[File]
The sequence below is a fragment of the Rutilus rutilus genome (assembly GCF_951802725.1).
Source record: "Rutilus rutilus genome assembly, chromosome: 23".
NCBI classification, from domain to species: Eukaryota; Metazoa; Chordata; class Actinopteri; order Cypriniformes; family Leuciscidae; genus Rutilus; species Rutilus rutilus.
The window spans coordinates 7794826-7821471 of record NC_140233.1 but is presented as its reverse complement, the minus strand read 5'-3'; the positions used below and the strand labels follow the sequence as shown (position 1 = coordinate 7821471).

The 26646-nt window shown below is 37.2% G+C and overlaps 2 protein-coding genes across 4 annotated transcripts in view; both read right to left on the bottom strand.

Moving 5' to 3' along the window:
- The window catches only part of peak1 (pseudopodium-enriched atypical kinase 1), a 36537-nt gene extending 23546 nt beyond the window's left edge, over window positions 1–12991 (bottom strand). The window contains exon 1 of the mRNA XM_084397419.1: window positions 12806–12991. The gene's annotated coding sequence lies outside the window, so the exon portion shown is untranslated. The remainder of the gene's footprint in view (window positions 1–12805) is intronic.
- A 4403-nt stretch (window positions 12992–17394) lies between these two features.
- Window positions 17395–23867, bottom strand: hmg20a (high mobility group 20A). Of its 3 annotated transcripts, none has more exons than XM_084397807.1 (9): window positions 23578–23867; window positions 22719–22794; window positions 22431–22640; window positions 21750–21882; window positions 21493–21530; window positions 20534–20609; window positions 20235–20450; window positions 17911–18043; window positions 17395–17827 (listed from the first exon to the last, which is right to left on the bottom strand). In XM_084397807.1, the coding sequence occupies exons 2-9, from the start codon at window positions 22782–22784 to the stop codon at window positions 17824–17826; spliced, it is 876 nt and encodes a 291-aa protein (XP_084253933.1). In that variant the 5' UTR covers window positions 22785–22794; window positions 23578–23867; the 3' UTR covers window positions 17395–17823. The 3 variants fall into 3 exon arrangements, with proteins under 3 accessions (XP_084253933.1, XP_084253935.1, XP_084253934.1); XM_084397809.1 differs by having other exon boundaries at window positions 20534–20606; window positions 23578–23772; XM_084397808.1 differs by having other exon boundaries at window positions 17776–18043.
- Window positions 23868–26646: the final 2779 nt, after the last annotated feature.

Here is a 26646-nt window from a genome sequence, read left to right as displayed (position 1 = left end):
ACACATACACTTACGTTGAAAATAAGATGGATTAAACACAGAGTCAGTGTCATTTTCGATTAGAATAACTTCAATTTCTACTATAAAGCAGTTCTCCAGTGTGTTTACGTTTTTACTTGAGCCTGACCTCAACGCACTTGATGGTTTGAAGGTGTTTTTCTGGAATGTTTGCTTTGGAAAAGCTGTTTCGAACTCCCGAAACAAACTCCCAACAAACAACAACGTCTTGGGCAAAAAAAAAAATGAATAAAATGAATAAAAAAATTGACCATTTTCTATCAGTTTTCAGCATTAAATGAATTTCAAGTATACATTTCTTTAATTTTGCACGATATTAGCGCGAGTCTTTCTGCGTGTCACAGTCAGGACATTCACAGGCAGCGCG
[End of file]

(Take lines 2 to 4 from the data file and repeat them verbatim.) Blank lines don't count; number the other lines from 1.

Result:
Source record: "Rutilus rutilus genome assembly, chromosome: 23".
NCBI classification, from domain to species: Eukaryota; Metazoa; Chordata; class Actinopteri; order Cypriniformes; family Leuciscidae; genus Rutilus; species Rutilus rutilus.
The window spans coordinates 7794826-7821471 of record NC_140233.1 but is presented as its reverse complement, the minus strand read 5'-3'; the positions used below and the strand labels follow the sequence as shown (position 1 = coordinate 7821471).